Pediatr Endocrino Diabetes Metab 2014;21,3:123-128
Suspicion of anorexia nervosa as a cause of delayed diagnosis of brain tumor. A case report
Key words: anorexia nervosa, eating disorders, vomiting, Combined Pituitary Hormone Deficiency, brain tumor
Tumors of the central nervous system (CNS) are the most common solid tumors diagnosed in children. The most frequent symptoms of brain tumors in this age group are headaches and vomiting, regardless of the location of the lesions. These symptoms are non-specific, and in each case require differential diagnosis, especially if there is no gradual improvement in the patient’s condition or progression. The most common signs of anorexia nervosa are chronic vomiting, weakness of the body, pain and in extreme cases cachexia. These symptoms are similar to the clinical image of CNS tumor. Teenager, described in our case report presented the following signs for several weeks prior to the diagnosis of a brain tumor: vomiting (especially after meals), non-specific headache and epigastric pain. No significant progression in the patient’s condition oriented the diagnostic process towards anorexia nervosa. Although anorexia in this age group is much more common disease, compared to a brain tumor, it is vital to ruled out/ exclude organic disorders prior to diagnosis of psychogenic disorder. At the same time the waiting for the specialist consultations (ophthalmologist, neurologist) and test results (head CT, head NMR) should not prolong the patients referral to a specialist center.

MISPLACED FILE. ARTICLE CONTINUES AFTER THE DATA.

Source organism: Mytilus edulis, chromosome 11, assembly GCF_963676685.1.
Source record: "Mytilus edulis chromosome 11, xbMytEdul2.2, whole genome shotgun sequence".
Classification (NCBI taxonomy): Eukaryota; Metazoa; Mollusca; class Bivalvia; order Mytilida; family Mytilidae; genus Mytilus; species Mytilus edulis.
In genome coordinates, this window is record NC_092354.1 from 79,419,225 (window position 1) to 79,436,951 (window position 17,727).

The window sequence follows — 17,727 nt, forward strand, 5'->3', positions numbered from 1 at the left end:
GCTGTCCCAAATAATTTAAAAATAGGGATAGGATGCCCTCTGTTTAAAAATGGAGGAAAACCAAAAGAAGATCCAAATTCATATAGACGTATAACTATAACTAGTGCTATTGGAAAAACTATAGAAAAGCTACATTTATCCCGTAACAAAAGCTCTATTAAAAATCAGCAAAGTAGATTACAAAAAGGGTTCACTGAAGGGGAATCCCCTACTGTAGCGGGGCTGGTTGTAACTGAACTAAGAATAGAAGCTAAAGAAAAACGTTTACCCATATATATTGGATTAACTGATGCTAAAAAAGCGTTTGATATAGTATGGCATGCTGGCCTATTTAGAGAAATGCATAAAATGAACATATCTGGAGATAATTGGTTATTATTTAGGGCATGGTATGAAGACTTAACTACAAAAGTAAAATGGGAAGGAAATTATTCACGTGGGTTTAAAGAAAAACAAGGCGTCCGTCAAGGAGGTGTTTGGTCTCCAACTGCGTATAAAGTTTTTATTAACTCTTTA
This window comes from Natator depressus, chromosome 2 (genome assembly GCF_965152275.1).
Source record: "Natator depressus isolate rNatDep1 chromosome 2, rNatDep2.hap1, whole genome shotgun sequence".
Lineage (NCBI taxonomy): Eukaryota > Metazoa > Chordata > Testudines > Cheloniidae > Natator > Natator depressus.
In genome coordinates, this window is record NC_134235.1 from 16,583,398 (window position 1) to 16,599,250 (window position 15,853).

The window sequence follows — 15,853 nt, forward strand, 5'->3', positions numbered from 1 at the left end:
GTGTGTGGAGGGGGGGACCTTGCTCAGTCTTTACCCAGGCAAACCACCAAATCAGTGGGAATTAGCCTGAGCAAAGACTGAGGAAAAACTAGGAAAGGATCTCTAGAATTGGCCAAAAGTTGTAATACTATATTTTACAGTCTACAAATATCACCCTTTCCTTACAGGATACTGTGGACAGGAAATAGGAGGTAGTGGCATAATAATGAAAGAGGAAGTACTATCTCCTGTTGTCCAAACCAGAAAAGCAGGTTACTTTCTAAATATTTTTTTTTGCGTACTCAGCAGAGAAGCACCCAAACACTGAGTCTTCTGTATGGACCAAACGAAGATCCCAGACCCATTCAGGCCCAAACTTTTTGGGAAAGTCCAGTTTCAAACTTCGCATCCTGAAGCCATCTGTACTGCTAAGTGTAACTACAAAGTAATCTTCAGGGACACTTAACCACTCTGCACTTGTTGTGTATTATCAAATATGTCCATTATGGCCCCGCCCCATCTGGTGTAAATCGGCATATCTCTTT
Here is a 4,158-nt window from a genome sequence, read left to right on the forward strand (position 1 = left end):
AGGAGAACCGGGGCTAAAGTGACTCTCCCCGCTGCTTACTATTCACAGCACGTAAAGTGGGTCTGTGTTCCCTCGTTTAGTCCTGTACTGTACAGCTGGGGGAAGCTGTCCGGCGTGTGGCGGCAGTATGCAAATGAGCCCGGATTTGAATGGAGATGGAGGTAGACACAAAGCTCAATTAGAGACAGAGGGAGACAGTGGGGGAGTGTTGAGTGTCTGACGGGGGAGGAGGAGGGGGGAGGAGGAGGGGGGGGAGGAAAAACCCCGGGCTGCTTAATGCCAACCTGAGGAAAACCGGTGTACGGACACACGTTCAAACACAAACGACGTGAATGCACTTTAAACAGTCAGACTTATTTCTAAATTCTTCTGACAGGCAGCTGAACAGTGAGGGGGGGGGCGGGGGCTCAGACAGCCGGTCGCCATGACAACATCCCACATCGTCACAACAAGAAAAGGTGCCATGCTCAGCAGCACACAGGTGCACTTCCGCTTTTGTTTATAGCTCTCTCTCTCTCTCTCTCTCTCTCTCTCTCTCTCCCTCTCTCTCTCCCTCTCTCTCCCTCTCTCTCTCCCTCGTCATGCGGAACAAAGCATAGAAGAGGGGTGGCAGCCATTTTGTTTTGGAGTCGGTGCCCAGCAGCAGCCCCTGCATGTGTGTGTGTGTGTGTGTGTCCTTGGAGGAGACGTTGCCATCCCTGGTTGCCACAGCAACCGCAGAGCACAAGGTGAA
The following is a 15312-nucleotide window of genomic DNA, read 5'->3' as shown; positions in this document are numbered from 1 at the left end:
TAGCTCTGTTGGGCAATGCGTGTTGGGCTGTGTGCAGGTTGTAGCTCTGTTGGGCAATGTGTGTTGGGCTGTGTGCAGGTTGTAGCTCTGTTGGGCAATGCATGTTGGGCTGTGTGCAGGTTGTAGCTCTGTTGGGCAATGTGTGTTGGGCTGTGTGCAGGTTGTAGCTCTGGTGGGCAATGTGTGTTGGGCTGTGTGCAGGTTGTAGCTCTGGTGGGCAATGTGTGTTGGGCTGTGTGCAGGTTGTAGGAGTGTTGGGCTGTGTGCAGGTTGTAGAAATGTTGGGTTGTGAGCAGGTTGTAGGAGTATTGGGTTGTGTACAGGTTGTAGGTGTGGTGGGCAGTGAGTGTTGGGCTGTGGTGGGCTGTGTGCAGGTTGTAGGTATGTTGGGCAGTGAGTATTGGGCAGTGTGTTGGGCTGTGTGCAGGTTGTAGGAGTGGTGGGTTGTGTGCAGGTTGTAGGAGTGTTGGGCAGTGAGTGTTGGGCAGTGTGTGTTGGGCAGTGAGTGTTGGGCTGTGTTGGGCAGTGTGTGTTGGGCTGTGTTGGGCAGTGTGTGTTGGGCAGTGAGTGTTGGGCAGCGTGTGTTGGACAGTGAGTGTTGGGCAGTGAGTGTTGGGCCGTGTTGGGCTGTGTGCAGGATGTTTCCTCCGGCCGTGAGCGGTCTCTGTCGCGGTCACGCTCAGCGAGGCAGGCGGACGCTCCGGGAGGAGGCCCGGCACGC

Article published in polish language